Podcast Pingback

Update

It's been a while since we last provided an update on Podcast Pingback and whilst on the surface it may appear that little was happening, we've been actively engaging with potential supporters and implementers across the industry to gather feedback on the initial specification.

We're incredibly grateful for the support received from our supporters and those who have actively engaged with the project via email and phone.

There are three key issues the project faces:

The first point refers to a lack of responses from many developers and those who we have spoken to (mostly off-the-record) have informed us of concerns over implementing any form of tracking, both from a user privacy point of view (an issue this project was conscious to address in the original standard) and also over concerns their peers respond negatively to tracking.

Similarly there have been concerns expressed by vocal members of the publishing community on the same theme that any form of tracking will have a negative impact on the current business models and obtainable CPM. Essentially the theory that a move towards increased accuracy brings with it diminished returns. We're keen to not wade in to the ethics of this particular argument, but simply note that without publisher and developer support it's hard for us as a project to move forward, and we don't believe Podcast Pingback is alone in this difficulty.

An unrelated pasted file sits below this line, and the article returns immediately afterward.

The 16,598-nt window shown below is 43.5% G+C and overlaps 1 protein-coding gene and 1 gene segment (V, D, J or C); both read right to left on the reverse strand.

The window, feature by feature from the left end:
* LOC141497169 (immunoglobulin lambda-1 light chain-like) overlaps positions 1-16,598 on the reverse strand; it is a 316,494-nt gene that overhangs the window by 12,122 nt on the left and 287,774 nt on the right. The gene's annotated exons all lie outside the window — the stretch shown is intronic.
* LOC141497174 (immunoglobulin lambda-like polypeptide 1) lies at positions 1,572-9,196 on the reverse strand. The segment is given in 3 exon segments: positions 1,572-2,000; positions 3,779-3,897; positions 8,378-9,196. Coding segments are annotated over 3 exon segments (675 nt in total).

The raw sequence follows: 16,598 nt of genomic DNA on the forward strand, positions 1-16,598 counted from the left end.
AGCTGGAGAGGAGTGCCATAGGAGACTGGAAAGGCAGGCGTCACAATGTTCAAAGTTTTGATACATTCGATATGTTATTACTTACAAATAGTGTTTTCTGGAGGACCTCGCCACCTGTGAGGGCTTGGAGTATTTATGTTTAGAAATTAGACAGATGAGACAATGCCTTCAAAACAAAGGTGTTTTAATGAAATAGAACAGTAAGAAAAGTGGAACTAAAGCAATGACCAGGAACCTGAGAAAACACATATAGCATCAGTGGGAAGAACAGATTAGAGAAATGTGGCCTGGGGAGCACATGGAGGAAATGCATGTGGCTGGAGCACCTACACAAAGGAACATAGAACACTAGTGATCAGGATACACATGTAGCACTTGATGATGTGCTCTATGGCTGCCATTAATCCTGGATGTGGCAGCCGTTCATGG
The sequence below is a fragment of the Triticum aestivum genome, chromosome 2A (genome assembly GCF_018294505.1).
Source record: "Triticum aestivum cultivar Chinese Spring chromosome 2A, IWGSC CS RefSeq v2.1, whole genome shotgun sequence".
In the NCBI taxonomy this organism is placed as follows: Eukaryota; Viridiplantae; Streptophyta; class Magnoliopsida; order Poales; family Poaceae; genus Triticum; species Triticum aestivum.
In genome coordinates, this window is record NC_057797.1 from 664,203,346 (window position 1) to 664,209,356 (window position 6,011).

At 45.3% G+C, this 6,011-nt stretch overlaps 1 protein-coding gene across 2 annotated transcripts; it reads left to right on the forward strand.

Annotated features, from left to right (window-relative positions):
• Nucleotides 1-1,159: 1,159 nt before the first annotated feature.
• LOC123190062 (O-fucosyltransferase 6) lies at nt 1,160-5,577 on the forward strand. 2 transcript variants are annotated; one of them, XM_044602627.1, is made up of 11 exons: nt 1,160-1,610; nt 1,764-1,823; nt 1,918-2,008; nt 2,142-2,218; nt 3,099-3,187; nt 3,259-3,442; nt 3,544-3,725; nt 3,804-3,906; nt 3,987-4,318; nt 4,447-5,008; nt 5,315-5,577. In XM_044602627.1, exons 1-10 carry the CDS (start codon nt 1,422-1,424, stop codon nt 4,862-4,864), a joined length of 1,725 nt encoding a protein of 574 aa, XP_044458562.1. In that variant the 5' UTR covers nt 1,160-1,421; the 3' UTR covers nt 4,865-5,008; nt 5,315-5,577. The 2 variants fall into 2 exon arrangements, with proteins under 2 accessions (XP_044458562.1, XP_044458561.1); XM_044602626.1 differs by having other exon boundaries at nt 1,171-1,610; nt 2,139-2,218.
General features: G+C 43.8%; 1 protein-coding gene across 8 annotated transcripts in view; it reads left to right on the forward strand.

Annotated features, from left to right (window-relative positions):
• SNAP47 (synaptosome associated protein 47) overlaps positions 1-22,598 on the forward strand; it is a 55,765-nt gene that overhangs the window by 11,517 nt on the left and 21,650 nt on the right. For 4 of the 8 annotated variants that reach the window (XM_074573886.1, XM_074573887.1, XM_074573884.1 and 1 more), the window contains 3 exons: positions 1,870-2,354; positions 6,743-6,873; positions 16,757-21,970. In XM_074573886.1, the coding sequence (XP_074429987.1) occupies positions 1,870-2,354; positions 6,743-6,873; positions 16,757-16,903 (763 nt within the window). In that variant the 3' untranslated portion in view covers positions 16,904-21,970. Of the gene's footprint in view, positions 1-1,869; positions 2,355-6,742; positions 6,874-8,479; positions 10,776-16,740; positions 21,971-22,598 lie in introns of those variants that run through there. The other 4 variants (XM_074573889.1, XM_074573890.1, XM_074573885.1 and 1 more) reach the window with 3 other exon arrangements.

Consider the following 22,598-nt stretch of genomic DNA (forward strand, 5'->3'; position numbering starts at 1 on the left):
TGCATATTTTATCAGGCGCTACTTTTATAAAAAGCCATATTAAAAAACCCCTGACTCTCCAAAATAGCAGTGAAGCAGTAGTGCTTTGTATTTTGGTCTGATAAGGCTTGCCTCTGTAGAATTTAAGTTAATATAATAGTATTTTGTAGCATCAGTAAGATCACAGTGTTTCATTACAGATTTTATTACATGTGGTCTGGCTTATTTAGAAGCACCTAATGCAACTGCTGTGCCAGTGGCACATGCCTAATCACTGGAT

On the second point, the major players are all actively seeking increased share for their platforms and, with it, seeking programming exclusivity and agreements with publishers. One of the ways they are achieving this is by promising enhanced listener statistics, but specific to their own platforms only. This is obviously at odds with an open standard for gathering this data across any client and so clear to see why an operator of a platform such as this would be unlikely to engage with our project.

Finally on the third point, Podcast Pingback lacks the prominence, profile and roster of engaged parties that NPR can attract. We're keen to not paint this as a point to illicit pity, we are simply being realistic about the limitations of our position and where we can move next.

With all these points in mind, we are ending the current phase of Podcast Pingback. Aiir will cease sponsoring the project and no active community engagement or standards development will continue at this time, but the current standard will remain available should others wish to pick it up or work with it at a later date.

We would also encourage anyone still interested in the activity of the project to actively engage with NPR's RAD project if they have not already done so. Although we have highlighted some key differences we would like to see addressed in their standard, we feel like NPR has the right scope and active participants to have the best chance of achieving the common goal of more detailed listener analytics in podcasting in the future.

The project team for Podcast Pingback are still incredibly proud of what we achieved and still believe our approach offered a light, simple to implement way of diving in to a deeper level of metrics for podcast listening, but the required key stakeholders of our industry don't seem to be in the same headspace as those who have pledged support at this time. We hope to see further developments from NPR and others in the near future.

14th February 2020